In Pecore, the Supreme Court does acknowledge that it is common nowadays for ageing parents to transfer their assets into joint accounts with their adult children in order to have that child assist them in managing their financial affairs. However, whenever property owned by the parent is transferred into joint names with one of his or her children, it raises questions about whether the parent intended to have the property go to the child (who owns the property jointly) alone, or intended to have the property distributed according to his or her Will. This uncertainty can result in expensive, hurtful and emotional litigation between the children.

The Supreme Court made a definitive statement as to how the courts must deal with such cases. It is now law in Canada that whenever a parent gratuitously transfers property into joint names with an adult child, the Court will presume that the property that was transferred was not intended to pass to such child on the death of the parent, but was intended to form part of the deceased parent’s estate to be distributed in accordance with his or her Will. If the child/joint owner asserts that the jointly held property was intended to pass to them alone on the death of the parent, the onus is on the child to prove that this was the parent’s intention on a balance of probabilities.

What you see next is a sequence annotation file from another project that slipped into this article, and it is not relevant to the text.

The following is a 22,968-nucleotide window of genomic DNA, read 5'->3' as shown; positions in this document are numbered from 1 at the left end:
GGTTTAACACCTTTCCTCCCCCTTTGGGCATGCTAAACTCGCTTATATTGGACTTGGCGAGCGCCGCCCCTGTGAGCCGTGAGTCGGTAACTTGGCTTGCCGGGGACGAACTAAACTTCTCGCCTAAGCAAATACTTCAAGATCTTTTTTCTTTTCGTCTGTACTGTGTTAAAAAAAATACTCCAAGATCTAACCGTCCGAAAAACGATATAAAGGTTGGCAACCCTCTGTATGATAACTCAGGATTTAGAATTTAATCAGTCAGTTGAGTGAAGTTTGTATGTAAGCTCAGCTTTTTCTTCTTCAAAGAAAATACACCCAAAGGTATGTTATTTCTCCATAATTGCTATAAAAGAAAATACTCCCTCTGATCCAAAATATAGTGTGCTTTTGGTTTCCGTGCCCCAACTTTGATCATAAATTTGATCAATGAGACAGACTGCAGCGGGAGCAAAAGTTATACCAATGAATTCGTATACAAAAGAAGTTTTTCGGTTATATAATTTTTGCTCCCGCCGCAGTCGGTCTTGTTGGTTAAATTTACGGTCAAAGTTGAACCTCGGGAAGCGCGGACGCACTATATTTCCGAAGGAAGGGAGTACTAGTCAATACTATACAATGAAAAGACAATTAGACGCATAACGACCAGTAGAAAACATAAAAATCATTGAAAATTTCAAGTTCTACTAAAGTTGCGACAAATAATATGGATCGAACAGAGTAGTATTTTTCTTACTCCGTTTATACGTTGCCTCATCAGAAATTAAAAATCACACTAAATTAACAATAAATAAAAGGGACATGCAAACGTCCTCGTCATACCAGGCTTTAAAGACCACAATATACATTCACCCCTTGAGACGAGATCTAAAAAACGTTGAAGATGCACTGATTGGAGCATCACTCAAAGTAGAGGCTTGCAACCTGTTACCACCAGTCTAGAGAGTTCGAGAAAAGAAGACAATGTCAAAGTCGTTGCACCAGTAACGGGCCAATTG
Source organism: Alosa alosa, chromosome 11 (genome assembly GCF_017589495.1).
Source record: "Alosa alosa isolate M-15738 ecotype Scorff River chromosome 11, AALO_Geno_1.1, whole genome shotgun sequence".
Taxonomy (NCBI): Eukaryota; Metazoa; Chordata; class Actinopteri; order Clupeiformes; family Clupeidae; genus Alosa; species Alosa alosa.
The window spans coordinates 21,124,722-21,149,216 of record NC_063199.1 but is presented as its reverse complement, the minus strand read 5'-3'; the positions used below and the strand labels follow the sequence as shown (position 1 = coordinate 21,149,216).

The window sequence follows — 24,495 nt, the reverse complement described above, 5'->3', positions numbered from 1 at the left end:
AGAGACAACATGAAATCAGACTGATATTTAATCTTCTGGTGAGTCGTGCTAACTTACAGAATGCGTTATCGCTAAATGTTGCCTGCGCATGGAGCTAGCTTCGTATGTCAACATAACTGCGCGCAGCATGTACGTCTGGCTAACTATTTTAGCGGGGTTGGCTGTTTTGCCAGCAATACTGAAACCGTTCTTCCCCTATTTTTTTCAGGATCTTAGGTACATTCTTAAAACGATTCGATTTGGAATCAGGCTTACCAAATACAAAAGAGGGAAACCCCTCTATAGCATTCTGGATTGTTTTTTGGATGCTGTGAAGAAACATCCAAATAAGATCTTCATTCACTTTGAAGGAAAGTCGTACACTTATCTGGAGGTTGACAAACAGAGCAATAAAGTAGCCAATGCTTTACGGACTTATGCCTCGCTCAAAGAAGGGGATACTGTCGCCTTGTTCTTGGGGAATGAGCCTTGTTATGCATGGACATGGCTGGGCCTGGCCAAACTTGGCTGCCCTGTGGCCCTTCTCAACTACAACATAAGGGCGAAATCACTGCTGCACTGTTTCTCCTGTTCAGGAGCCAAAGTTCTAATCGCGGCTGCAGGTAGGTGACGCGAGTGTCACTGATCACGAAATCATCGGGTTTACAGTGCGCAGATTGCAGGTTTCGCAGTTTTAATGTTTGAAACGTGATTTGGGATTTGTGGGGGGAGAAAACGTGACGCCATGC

Although the Supreme Court has decided that assets held jointly are presumed to be distributed as part of one’s estate, the value of such assets will continue to be excluded from the calculation of estate administration tax. Or at least until the Ontario government enacts legislation to include such assets. We will have to wait and see that the Ontario government will do.

There can be unintended consequences when property is held jointly without the benefit of proper legal advice. In estate planning, asset ownership and beneficiary designation for those assets must be reviewed regularly.

The best course of action is to consult an estate lawyer to make informed decisions about your assets.

Marcia A. Green is an associate lawyer with the Ottawa law firm of Nelligan O’Brien Payne LLP ( and a member of the Wills and Estates Practice Group.

1[2007] 1 S.C.R. 795
2[2007] 1 S.C.R. 838

This content is not intended to provide legal advice or opinion as neither can be given without reference to specific events and situations. © 2021 Nelligan O’Brien Payne LLP.